• I have no problem with people staging protests, even if they are essentially illegal or damage public or private property. But they have to take responsibility for any and all damages.

    To be able to walk up to a Government facility, do $1.2M of damage and then walk away saying you only did it to raise awareness and you have god and morality on your side is a precedent that could similarly be used to murder someone you target as being immoral and dangerous.

    The court’s decision at the time left me upset and confused. I’m glad some common sense is returning to this situation.

    He can’t pay? Fine. Deprive him of his freedom at the rate of $30,000 per year until he’s “paid off” his fine.

    • Orange

      Sounds about right. There were so many different ways that they could have used to protest that would have been far more prudent. There has to be a strong deterrent for vandals.

    • benniedawg

      Absolutely agree. The most appalling part about this whole thing is who pays if they can’t. Well I work, pay taxes, so I guess it’s me along with all other tax contributors. Have no problem with them protesting, and if you feel vandalism is necessary to get your point across, fine! But don’t squirm away and try and hide behind legal bullshit for your failings. Do the damage, pay the price, end of story.

    • Ryan

      Too ****ing right.

  • Dick Brown

    Quick question for all you lawyers on WO:

    If a larger organisational link can be established to these people and their actions can the said organisation be privately prosecuted; either here or overseas?

    • philbest

      Yeah, it is time some of the money that is going to lefty and greenie groups from super rich libbewwals started to get “garnished” in damages awards.

  • Col

    No pay we send you to see your friends in Russia for the holidays.

  • peterwn

    Father Mumane is protected by extreme poverty – bankrupting him would be almost meaningless. The others will be sweating blood, they either have to find the money or be cleaned out by the Official Assignee. I suspect it will be heading to the Supreme Court and they will lose 4 to 1 – the CJ being the dissenter.

    • Dumrse

      Extreme poverty ? So a 70 year old priest does not qualify for national super….mmmm don’t think it works like that. Take 30% of what ever he gets and take it till whenever it naturally stops.

      • peterwn

        Seems he has been living in Solomon Islands in recent times although he did return for the case. He is probably not eligible for super but may become eligible on his return to NZ. AFAIK WINZ benefits are generally sacrosanct against being ‘attached’ or agreements to use them as security. Tried Googling re NZ Super but nothing definitive to what extent the Official Assignee can dip into that. If he remains in Solomons, Crown could ask Solomoms court to enforce debt, but that would be a futile exercise. If he returned to NZ subsequent to any bankrupcy, Official Assignee could stop him leaving NZ.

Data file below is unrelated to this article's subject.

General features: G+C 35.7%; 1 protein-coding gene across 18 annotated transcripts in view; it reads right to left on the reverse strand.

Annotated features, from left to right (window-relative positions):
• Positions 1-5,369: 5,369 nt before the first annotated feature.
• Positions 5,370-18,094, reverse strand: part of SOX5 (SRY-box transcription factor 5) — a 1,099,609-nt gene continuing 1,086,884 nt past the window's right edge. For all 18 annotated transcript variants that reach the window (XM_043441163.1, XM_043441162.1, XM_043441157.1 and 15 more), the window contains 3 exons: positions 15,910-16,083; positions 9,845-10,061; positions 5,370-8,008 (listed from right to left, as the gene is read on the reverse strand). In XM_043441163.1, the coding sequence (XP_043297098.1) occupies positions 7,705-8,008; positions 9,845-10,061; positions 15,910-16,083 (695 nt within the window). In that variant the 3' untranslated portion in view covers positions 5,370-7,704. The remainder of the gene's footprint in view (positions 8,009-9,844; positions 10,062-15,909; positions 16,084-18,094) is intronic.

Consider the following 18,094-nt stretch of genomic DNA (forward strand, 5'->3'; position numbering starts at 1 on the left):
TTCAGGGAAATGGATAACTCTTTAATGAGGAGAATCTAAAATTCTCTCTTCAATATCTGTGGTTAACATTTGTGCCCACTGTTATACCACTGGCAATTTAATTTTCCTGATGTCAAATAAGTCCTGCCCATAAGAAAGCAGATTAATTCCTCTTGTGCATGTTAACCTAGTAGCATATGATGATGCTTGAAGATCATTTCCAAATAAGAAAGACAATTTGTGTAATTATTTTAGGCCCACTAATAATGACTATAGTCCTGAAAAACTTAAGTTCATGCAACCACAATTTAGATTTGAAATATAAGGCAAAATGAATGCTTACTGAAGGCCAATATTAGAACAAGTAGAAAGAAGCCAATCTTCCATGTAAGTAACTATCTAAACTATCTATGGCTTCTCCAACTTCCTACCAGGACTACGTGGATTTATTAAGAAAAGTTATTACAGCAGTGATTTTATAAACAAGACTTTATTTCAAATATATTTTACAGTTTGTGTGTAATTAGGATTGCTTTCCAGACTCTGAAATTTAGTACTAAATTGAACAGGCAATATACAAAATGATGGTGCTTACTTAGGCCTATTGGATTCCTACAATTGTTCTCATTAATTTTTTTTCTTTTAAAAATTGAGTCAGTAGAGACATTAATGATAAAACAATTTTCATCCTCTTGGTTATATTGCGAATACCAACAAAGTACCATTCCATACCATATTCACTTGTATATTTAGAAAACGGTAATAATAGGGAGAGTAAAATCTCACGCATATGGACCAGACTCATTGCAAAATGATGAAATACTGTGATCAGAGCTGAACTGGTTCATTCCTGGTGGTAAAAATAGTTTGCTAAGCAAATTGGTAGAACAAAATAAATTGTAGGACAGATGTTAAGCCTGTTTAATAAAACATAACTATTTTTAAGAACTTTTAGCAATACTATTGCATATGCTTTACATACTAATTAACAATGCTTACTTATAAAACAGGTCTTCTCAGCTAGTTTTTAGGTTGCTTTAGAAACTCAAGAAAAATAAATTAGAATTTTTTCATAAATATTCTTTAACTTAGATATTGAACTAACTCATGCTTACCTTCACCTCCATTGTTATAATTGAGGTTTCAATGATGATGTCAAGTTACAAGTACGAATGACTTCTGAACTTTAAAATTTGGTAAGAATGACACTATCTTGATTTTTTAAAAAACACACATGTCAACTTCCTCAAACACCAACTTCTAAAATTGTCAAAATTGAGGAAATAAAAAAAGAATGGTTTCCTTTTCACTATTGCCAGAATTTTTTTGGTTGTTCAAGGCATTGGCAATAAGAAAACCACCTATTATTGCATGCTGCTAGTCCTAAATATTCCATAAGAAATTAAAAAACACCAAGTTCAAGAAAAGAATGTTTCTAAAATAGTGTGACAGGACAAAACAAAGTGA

It may be too, that the $1.2M does not need to be shared equally, If Father Munane cannot pay anything then the other two would I think have to pay $0.6M each, and if one can only pay $0.3M say, then the other is up for $0.9M if he has the money/ asset.

  • Patrick

    If they cannot pay put them inside – Mt Eden could do with a preacher man “doing gods work” a farmer to grow a few vegetables & a teacher to upskill the other inhabitants. 30 odd years of these three doing good work would probably settle the debt.

  • AnonWgtn

    They say they may go to the Privy Council to prove what (which has to be on a point of law?)
    – who is paying their lawyers – the Taxpayer so.
    Some Greenie pro bono trying to make a name for themselves.

    • peterwn

      They have no access to Privy Council. It is only available when the matter (or initial trial or something like that) occurred before the Supreme Court was set up.

  • Ryan

    There’s a clear line between peaceful protest and out right vandalism and destruction of property and these “protestors” have clearly crossed that line and they should pay for it to the fullest extent possible.Perhaps the Government could politely ask Putin to re-open a gulag and send them to be imprisoned in it and made to do hard labour such as in the coal mines of Russia.